But the engines of the Miami throbbed on steadily in defiance of the tempest’s fury. The Coast Guard cutter, like every member of her crew, was picked for service, for stern and exalted service. Hurricanes might hurl their monstrous strength upon her, eager billows might snatch at her with their crushing gripe, shoals and reefs might hunger greedily with foam-flecked fangs, still the Miami plowed on through the storm. From realms unknown where the elements hold council of discord, the forces of destruction launched themselves upon her, but the white ship of rescue steadily steamed on, with her lights quietly burning and her officers and crew going about their duties in calm and perfect confidence.

Morning broke with that blue-gray veiling of the world in a covering of storm that sailors know so well. It was one of those mornings when the best of ships looks worn and drazzled. The Miami showed scars from her night’s battle with the tempest. One of the starboard boats had been stove in, and the davits twisted with the force of a wave that had come aboard. Even the most rigid discipline and the most perfect order failed to make the little vessel trim. There was an “out all night” appearance to the cutter which told more than great actual damage could have done the dogged endurance of the vessel against the fury of wind and sea.

But, down in the engine-room, the unceasing metal fingers that are the children of men’s brains throbbed steadily, and the screw of the little vessel drove her on to her work of rescue. On deck, the Coast Guard men, clear-eyed and determined, handled their day’s routine with a sublime disregard of the dangers of the sea. Other vessels might scurry to safe harbors, but the Miami, flying the colors of Uncle Sam, set out on her mission to save, with never a moment’s halting.

On the Miami drove. Presently, the crow’s-nest lookout reported a steamer. She was one of the big West Indian liners, and she came reeling towards the cutter with lurchings that were alarming to behold. Only a certain quick jauntiness of recovery told the tale that she, too, was confident of her powers to weather the storm. She called by wireless that she had passed the disabled steamer Union two hours before, that the vessel was dragging her anchors and was in too shoal water for the liner to attempt a rescue.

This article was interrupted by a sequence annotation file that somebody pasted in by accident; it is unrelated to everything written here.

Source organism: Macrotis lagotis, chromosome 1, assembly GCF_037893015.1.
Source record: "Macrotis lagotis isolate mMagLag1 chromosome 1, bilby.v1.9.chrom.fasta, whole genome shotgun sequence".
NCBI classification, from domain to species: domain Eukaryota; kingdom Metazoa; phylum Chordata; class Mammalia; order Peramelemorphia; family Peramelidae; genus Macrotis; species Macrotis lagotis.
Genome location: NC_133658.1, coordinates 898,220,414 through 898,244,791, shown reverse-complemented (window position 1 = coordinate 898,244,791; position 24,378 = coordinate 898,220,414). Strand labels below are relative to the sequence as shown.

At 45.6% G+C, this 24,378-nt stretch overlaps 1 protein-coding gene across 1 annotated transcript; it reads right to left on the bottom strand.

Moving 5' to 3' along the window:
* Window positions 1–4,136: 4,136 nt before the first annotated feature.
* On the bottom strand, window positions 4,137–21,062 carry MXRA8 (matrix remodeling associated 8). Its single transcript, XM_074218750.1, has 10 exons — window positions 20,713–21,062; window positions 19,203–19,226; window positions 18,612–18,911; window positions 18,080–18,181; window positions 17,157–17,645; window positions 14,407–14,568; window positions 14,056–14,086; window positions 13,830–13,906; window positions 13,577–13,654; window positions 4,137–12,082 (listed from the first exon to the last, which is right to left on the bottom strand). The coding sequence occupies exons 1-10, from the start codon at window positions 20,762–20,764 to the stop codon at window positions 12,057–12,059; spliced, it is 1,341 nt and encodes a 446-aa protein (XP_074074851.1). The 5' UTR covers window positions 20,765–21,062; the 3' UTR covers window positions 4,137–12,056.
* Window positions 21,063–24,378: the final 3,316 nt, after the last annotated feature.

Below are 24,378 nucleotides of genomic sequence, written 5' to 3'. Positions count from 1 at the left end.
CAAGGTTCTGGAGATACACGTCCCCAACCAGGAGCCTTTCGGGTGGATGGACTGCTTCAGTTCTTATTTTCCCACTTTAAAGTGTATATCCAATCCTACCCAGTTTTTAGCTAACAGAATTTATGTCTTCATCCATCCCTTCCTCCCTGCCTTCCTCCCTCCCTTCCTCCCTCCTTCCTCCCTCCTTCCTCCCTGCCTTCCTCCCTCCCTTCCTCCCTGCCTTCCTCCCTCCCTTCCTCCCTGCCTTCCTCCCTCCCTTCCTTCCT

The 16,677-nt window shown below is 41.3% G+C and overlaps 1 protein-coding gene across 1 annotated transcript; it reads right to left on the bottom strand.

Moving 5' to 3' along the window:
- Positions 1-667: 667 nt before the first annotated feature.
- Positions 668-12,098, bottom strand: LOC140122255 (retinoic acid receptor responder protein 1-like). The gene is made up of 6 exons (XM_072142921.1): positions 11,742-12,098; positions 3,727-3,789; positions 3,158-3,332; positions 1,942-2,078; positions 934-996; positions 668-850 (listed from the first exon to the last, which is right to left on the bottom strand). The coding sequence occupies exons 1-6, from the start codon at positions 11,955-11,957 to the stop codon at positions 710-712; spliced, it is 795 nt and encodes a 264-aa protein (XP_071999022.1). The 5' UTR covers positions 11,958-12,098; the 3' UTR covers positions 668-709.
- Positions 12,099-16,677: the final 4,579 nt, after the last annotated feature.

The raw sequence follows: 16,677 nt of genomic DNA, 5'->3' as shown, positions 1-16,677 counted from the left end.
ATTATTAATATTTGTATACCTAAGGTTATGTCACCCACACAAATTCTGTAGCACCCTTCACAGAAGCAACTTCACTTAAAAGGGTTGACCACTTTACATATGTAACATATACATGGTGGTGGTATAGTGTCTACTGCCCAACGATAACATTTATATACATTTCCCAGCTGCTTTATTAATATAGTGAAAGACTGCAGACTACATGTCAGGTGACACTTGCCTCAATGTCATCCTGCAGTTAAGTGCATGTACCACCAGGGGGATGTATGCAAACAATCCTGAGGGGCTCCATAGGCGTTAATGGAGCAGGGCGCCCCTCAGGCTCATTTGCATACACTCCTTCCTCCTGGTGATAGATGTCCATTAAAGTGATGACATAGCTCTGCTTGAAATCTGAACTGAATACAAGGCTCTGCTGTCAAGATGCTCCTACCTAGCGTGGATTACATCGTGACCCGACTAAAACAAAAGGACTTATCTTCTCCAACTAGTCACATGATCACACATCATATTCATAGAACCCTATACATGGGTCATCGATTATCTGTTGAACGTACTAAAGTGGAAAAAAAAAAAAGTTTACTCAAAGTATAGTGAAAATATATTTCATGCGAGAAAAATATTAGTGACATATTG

“She’s going to strike, sure,” said Eric to his friend Homer, as the news of the message was received.

“And going right over the Diamond Shoals. How would you like to have charge of the Miami now, Eric?”

The boy looked thoughtful.

“A year or two ago,” he answered, “when I was in the Academy, I’d have been tickled to death at the chance. Right now, when I think I know a bit more, I’m quite satisfied to have Keelson on the bridge. I notice the captain’s been around a good bit, too.”

“Our chief has been on the job below nearly all night, as well,” Homer replied. “I’m thinking, Eric, that this is about as bad weather as any vessel can live through!”

On through the storm the Miami sped, her engine driving at its fullest speed despite the terrific strain put upon it when the vessel heaved her stern out of water and the screw raced madly with nothing to catch. On she sped, though her bow was pointed straight for the most treacherous shoals on the Atlantic coast, bars of avid quicksand, on which thousands of vessels had gone to swift and awful destruction. On toward the Diamond Shoals the cutter pierced her way, though the gray veil of driving spray hid everything a score of fathom before the vessel’s bow.

“By the deep four!” called out the leadsman, as the water shallowed.

Eric felt an uncomfortable sensation at the pit of his stomach. Four fathoms! This was within a few feet of the bottom of the vessel. If she should strike!

But the first lieutenant, unperturbed, peered out into the grayness. The boy felt an overwhelming admiration of a man who could dare to take a ship over the worst piece of coast in all the broad Atlantic, in a driving hurricane, with never a landmark or a light to guide him, and hold his nerve cool and self-assured. The captain was on the bridge, but Eric noted that he never spoke to the first lieutenant. This, the boy thought, told even more the spirit of the Coast Guard. Each man had faith in the knowledge and skill of the other.

Into the very jaws of the breakers the little cutter sped, and, even while the boy was looking fearfully on every side of him to see the curling waves breaking on shoals not a hundred feet away, there appeared before them the wrecked and disabled steamer. Over the bars the vessel had pounded, her foretopmast had gone by the board, and she seemed in hopeless case.